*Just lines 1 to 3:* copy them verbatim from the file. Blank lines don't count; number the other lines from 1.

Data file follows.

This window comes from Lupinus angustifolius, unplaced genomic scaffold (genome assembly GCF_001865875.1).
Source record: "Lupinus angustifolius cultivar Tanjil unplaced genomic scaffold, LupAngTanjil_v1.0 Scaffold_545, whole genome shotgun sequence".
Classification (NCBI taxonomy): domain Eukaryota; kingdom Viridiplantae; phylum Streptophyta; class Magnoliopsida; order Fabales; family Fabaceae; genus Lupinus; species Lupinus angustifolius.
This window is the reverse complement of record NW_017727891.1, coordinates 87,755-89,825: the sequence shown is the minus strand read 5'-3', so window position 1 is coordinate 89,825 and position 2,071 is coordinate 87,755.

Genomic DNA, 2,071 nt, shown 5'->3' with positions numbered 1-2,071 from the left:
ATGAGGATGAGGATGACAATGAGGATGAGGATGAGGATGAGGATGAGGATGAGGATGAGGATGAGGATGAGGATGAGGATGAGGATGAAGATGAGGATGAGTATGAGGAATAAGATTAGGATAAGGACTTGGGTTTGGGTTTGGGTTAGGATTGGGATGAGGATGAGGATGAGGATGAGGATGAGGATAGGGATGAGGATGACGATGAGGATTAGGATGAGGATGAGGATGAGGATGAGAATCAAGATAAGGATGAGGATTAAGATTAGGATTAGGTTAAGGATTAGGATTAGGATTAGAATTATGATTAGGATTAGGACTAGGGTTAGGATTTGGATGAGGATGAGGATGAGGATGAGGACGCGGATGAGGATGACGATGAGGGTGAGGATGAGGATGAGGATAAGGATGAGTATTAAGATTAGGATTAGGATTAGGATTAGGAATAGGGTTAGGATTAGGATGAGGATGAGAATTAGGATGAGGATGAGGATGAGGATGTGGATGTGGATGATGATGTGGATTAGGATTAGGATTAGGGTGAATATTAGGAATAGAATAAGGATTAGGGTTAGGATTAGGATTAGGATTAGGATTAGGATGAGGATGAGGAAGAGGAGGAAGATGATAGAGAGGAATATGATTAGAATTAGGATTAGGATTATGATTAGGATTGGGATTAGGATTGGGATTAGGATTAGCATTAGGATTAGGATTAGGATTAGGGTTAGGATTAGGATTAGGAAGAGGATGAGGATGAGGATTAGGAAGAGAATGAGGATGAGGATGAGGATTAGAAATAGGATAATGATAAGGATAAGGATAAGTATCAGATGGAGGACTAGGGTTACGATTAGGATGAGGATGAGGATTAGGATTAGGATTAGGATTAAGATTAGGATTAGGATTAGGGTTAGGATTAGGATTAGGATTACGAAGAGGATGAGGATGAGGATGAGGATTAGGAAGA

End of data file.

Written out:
This window comes from Lupinus angustifolius, unplaced genomic scaffold (genome assembly GCF_001865875.1).
Source record: "Lupinus angustifolius cultivar Tanjil unplaced genomic scaffold, LupAngTanjil_v1.0 Scaffold_545, whole genome shotgun sequence".
Classification (NCBI taxonomy): domain Eukaryota; kingdom Viridiplantae; phylum Streptophyta; class Magnoliopsida; order Fabales; family Fabaceae; genus Lupinus; species Lupinus angustifolius.